Warhammer Quest 2: The End Times (Review)

Source: Cashmoneys
Price: £17.99
Where To Get It: Steam

Warhammer Quest has always been an odd one, for me, even among the many, many adaptations and games Games Workshop has put out over the years. A series they supported fairly well (From its earliest days as Hero Quest, to Advanced Hero Quest, to Warhammer Quest), it showed an aspect of the setting you’d think they’d have dealt more with, outside of some of the fiction, the groggy Fantasy Roleplay, and… I suppose Talisman counts: Adventurers.

Pictured: Perhaps the least likely group of adventurers. Three out of these four would normally, in the Warhams universe, kill each other on sight… But hey, these are the END TIMES…

I mean, you’d think Games Workshop would understand the appeal. But despite a fair amount of support, Warhammer Quest is one of the lesser lights of the studio. And the times it’s been adapted, it’s been relatively faithful.

Funnily enough, this is another one of those times where that’s precisely the problem. Because Warhammer Quest is a game that loves its random encounter tables. More specifically, hot damn it loves it ambushes. To the point where, very early in the game (approximately the fourth story mission), I was travelling from the dungeon to a town, got ambushed by around 12 Beastmen along the way, killed a few, and… Then got the text that presaged the ambush getting more ambushy with 5 more Beastmen. Considering one of my two heroes allowed for the ambush was downed the round before this happened, I noped the hell out. INJURY: Thankfully no permanent damage.


Yes, if one of your characters gets downed during a quest, there is a chance they will get injured, although this can be repaired by… Levelling up. Healing items are relatively rare, and take time to use. Taking time means more turns for the dreaded AMBUSH. More turns for ranged enemies to plink away at you. And meanwhile, a lot of things are beyond your price range, from better heroes, to better equipment. It does get sort of easier by the end of the first act, but characters will get downed, and the game seems to take glee in arranging this. Yes, I know, games don’t have feelings. But that is the feeling I ascribe to it. It does help that often, side quests have vastly better rewards than main quests, but that… Doesn’t exactly help, considering the main quests are what you’re incentivised to do…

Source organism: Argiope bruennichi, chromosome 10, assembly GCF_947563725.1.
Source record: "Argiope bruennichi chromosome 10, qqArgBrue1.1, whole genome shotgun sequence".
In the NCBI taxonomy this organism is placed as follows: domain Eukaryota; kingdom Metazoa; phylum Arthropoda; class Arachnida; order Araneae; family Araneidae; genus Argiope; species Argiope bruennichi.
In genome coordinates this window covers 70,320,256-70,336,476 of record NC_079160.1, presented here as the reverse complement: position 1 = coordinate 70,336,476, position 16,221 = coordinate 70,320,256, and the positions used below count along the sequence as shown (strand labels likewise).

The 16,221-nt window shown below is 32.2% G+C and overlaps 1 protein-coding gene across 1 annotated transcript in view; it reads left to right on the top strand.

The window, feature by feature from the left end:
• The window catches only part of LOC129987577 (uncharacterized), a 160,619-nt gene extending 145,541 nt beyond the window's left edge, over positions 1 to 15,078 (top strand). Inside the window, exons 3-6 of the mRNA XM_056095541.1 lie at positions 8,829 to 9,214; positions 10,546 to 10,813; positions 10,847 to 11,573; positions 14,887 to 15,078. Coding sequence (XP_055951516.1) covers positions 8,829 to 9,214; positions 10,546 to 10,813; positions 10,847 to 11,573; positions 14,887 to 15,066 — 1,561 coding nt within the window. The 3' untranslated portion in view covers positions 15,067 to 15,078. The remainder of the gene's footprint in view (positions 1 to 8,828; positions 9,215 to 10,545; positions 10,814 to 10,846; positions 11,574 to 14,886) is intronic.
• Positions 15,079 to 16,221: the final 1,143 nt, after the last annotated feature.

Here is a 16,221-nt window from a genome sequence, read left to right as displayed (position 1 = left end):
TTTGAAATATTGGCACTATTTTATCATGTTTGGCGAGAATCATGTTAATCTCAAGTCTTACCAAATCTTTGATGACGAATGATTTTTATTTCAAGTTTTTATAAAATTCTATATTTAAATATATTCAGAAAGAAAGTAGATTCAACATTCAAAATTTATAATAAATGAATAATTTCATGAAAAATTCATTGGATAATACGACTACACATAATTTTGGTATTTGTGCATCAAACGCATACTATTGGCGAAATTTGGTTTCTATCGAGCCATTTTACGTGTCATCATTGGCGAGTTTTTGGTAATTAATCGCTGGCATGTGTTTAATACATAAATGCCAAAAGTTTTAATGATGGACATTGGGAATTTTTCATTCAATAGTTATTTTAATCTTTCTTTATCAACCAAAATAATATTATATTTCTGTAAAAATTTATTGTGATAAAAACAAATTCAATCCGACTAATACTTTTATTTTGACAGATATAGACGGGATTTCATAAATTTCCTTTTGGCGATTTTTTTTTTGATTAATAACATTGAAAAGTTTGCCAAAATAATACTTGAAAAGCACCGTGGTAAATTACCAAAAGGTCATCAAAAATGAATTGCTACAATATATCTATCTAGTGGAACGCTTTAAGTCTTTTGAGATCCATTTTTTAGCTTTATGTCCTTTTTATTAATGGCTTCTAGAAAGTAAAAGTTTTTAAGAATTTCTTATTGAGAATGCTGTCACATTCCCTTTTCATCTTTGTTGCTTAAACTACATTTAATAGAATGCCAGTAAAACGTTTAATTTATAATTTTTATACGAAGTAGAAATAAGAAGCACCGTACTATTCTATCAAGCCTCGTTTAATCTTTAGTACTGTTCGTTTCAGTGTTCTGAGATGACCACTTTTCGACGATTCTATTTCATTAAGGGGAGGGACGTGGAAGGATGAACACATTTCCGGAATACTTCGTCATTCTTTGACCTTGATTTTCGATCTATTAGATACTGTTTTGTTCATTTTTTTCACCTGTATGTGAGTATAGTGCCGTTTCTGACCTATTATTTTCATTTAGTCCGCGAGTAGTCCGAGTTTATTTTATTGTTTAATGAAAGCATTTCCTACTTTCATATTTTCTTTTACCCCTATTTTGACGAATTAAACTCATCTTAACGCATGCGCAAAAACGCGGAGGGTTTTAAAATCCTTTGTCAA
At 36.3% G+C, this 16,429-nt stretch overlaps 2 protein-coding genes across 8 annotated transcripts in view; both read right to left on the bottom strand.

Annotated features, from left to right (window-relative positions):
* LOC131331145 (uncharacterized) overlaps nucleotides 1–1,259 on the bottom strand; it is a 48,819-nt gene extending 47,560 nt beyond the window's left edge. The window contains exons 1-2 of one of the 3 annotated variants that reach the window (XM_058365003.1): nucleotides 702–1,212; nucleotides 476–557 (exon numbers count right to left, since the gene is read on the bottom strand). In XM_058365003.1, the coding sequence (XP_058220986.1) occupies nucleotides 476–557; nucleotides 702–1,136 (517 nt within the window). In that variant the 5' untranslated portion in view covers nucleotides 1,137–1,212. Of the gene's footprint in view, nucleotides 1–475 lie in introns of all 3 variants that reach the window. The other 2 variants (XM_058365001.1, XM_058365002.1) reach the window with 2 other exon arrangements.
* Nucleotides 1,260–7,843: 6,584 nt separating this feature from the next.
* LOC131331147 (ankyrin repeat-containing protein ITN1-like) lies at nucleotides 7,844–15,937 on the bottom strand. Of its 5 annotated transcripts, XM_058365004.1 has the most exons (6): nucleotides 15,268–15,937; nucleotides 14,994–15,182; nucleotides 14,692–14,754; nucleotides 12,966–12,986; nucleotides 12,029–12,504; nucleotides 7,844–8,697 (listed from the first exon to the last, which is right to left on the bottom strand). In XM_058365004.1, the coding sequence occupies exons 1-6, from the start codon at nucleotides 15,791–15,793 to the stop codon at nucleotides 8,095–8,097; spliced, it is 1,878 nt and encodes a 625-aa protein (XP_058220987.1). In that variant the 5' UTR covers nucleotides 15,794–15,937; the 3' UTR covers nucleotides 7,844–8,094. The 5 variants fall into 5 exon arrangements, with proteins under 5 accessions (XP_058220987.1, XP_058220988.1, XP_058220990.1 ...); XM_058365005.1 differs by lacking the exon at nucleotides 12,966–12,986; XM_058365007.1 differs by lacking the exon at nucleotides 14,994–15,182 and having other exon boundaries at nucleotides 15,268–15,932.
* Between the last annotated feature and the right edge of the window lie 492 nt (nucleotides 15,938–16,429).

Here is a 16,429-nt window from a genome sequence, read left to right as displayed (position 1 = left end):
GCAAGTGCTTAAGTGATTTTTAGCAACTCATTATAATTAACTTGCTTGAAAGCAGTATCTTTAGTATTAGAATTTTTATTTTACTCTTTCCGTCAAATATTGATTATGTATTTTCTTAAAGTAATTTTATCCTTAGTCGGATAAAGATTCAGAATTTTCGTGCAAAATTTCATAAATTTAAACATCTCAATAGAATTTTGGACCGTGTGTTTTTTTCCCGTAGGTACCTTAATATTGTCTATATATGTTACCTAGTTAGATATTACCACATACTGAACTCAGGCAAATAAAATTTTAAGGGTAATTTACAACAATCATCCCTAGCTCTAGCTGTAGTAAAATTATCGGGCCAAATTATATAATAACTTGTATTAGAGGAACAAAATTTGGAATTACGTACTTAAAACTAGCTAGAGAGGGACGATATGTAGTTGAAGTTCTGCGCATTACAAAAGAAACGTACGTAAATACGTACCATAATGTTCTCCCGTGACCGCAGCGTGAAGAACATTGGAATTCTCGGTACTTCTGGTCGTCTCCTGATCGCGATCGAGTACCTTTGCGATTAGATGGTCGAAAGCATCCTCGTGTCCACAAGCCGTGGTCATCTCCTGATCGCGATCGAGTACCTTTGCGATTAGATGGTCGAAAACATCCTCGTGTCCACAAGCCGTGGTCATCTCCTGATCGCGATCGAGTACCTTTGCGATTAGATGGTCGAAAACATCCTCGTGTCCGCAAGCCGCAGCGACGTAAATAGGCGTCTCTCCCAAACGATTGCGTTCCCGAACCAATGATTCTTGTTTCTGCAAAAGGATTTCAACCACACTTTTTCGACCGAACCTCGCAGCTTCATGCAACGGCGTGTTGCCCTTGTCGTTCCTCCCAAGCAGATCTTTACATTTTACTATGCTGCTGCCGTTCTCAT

Still, you may note a 2 there, and while Warhammer Quest 2 inherits some of the problems of its predecessor (The aforementioned Ambush fetish, level design which means you’re often choosing between party cohesion before the next door, and the chance of MORE AMBUSH, expensive gear that makes the early game feel a lot more punishing, partly perhaps from its mobile, microtransactiony roots, mostly from the random tables Warhammer Quest was well known for), it would be disingenuous to say that there hasn’t been improvement and change.

“So, er, DM, what the heck’s this shield thing?”
“Here, here’s a card explaining exactly what it is. It’s your quest marker.”

For example, while there are still some control frustrations (occasionally clicking a space instead of ending your turn, having to remember that the game thinks you’re looking at an enemy instead of shooting it again if you’ve shot it with a ranged attack, then don’t mouse away before clicking again), the UI is a little more clear, and a little more visually interesting… Although the Town UI has taken a slight dip from “Functional” to “Stylistic, but less functional.” Camera movement is a definite improvement, although walls obstinately refuse to get out of the way, meaning that you’re mostly going to be looking downward anyway, and, setting wise, putting the game in Warhammer’s End Times period (When Archaon, Chaos Lord, royally screws things up) helps explain why such very disparate adventurers are banding together. A Dark Elf Witch of Naggaroth, one of your first two characters, is, at any other time, perhaps the worst choice of travelling companion. Once it gets going (about halfway through Act 1), it does feel easier, and, as a result, your group feels more powerful, but ambushes remain at best an irritation or delay, and, at worst, a very unwelcome addition to an already dangerous fight. Finally, not every town has every facility, and this starts being felt once you have to deal with long travels (and thus, random events) every time you want to level someone up, but a town doesn’t have the right facilities.

Those dual colour sets along the bottom are your only not-kit customisations. Them’s the rules, I don’t make ’em.

Model wise, some are better than others (It does seem women get the shorter end of the stick, both in terms of how many women characters there are, and the relative quality of models), but all are at least okay, with the caveat that customisation choices are very limited, and only the first weapon equipped seems to affect visible representation (Armour does vis-rep.) The music’s alright, with some tense violin led numbers, and other, dramatic choral pieces, and the world’s stylisation does give it more character than the previous outing, looking somewhat like a tabletop map, complete with layered bits of terrain.

In the end, while Warhammer Quest 2 gets friendlier a little quicker than its predecessor, enjoyment very much depends on how well you deal with the dominance of the random encounter elements of the game. It’s definitely an improvement, and I can see myself playing it in short stints, but, sooner or later, an annoying ambush happens, or the game drops poor plot rewards once too often, and I peace out.

It is the End Times of the Warhammer universe. Brother fights against brother, the vile publishers seek to bleed the Empire dry. In this dark fantasy world, there is only… Game Reviews.

Become a Patron!